Abrasion, polishing, and stain removal characteristics of various commercial dentifrices in vitro

J Clin Dent. 2011;22(1):11-8.


Objective: To evaluate, using conventional in vitro procedures, the abrasivity, enamel polishing properties, and stain removal effectiveness of various commercial dentifrices that have a variety of compositions and are marketed for cleaning, whitening, and/or polishing capabilities, and to examine their relationships between stain removal and abrasivity.

Methods: The Relative Dentin Abrasivity (RDA) method was used to measure abrasivity, and the Pellicle Cleaning Ratio (PCR) procedure was used to evaluate stain removal performance. A Cleaning Efficiency Index (CEI) was calculated using the RDA and PCR values. Enamel polish was determined on bovine enamel specimens using a reflectometer. All treatments were performed on a V-8 cross-brushing machine using aqueous dentifrice slurries and standard nylon-bristle toothbrushes. A total of 26 dentifrices, purchased at retail, were tested against the American Dental Association (ADA) calcium pyrophosphate reference standard.

Results: All dentifrices removed extrinsic stain and produced some dentin abrasion, but scores ranged widely between products (from 36 to 269 for RDA and from 25 to 138 for PCR). The majority of dentifrices contained hydrated silicas, and those with high PCR scores often, but not always, had higher RDA values. Products containing other abrasives (e.g., dicalcium phosphate, sodium bicarbonate, and calcium carbonate) generally had lower RDA values and usually lower PCR scores. There were exceptions (e.g., refined kaolin clay) that had high PCR scores and low RDA values, resulting in higher CEI values. Similarly, brushing with all dentifrices significantly increased reflectance readings of acid-dulled teeth, but polish scores also were highly variable among products (ranging from 38 to 97). The polish scores of dentifrices containing hydrated silica varied extensively (ranging from 38 to 80), and the scores of products containing other abrasives fell within this same range, except for dentifrices containing either Fuller's earth (86) or kaolin (97).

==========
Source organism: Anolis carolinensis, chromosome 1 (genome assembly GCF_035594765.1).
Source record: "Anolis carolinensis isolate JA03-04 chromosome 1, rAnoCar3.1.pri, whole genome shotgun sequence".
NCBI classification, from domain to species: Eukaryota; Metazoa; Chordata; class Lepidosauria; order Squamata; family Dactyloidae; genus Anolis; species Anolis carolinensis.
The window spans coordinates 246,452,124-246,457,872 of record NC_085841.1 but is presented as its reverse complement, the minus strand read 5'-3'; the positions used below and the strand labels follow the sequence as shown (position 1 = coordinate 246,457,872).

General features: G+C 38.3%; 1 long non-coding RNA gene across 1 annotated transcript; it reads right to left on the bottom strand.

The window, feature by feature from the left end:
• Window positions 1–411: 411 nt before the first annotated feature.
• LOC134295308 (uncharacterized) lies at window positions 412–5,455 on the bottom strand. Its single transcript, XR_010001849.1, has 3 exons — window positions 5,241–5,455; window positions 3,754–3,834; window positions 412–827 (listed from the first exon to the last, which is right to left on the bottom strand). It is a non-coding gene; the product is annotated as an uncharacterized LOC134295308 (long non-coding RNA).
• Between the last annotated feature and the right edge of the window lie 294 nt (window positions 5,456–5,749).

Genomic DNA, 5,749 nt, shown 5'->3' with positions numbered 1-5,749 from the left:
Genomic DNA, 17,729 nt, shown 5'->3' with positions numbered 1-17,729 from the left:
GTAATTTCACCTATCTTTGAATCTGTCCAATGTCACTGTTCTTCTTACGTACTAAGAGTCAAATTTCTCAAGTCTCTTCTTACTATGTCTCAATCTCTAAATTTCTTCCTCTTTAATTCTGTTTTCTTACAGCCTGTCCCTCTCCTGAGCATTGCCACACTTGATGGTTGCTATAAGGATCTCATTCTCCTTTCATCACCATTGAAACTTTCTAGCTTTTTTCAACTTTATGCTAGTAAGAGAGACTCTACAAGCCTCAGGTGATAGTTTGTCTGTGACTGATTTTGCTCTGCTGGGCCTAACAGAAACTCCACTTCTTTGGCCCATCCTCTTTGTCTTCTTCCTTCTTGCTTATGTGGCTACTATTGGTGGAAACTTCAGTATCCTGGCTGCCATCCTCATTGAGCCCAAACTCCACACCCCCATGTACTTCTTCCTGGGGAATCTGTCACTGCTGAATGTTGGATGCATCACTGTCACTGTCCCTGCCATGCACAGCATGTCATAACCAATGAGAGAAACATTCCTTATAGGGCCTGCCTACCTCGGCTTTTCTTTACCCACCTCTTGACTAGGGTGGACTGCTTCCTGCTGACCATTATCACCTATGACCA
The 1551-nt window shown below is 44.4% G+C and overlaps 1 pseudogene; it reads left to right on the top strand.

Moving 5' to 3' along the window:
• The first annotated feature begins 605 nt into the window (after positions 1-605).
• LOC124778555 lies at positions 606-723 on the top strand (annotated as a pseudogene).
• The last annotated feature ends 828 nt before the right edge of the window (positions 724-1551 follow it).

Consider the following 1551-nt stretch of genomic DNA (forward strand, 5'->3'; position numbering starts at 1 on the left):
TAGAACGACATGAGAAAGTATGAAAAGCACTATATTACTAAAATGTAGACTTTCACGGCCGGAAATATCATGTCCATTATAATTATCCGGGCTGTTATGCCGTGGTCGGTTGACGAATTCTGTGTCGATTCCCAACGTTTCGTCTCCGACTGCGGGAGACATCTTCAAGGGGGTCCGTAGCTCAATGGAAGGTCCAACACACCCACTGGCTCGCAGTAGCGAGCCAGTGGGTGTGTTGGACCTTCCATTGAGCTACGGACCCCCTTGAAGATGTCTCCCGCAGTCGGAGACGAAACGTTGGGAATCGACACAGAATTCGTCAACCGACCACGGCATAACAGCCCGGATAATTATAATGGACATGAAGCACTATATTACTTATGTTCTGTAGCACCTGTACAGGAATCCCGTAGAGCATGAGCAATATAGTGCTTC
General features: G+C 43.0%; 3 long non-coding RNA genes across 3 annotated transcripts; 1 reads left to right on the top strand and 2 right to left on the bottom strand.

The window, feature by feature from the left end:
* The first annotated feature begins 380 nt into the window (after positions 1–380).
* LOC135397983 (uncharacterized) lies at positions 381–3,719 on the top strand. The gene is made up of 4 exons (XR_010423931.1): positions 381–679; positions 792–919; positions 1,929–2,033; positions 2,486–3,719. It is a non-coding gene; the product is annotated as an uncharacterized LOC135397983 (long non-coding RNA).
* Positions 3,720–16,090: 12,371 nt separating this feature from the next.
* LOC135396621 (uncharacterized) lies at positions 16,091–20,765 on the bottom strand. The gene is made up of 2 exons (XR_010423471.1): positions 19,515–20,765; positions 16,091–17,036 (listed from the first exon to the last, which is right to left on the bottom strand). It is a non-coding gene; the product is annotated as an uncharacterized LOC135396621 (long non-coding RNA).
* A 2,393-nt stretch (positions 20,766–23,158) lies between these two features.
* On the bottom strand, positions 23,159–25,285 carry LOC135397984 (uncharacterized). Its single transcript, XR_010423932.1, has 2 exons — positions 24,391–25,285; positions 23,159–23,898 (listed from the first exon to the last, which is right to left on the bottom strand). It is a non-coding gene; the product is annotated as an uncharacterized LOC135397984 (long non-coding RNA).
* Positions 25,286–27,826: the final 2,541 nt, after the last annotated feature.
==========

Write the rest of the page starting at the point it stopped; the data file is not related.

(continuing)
Conclusion: With only a few exceptions, dentifrices marketed as "whitening" products were generally more abrasive to dentin, especially for those containing silicas. Similarly, aside from two non-silica products, those dentifrices advertised for polishing ability generally were no more effective than other products. The relationship between stain-removal ability and abrasivity of dentifrices was not necessarily direct.

MeSH terms

  • Aluminum Compounds / therapeutic use
  • Animals
  • Calcium Carbonate / therapeutic use
  • Calcium Phosphates / therapeutic use
  • Cattle
  • Complex Mixtures / therapeutic use
  • Dental Enamel / pathology
  • Dentifrices / therapeutic use*
  • Dentin / pathology
  • Hydrogen Peroxide / therapeutic use
  • Kaolin / therapeutic use
  • Magnesium Compounds / therapeutic use
  • Materials Testing
  • Phosphates / therapeutic use
  • Polyphosphates / therapeutic use
  • Silicates / therapeutic use
  • Silicic Acid / therapeutic use
  • Sodium Bicarbonate / therapeutic use
  • Tin Fluorides / therapeutic use
  • Tooth Abrasion / etiology*
  • Tooth Bleaching Agents / therapeutic use
  • Tooth Discoloration / therapy*
  • Toothbrushing / instrumentation
  • Toothbrushing / methods*
  • Toothpastes / therapeutic use


  • Aluminum Compounds
  • Calcium Phosphates
  • Complex Mixtures
  • Crest Pro-Health Dentifrice
  • Dentifrices
  • Magnesium Compounds
  • Phosphates
  • Polyphosphates
  • Silicates
  • Supersmile
  • Tin Fluorides
  • Tooth Bleaching Agents
  • Toothpastes
  • hydrated silica gel-based toothpaste
  • sodium bicarbonate-based toothpaste
  • Silicic Acid
  • Kaolin
  • Fuller's Earth
  • Sodium Bicarbonate
  • Hydrogen Peroxide
  • Calcium Carbonate
  • calcium phosphate, dibasic, anhydrous
  • triphosphoric acid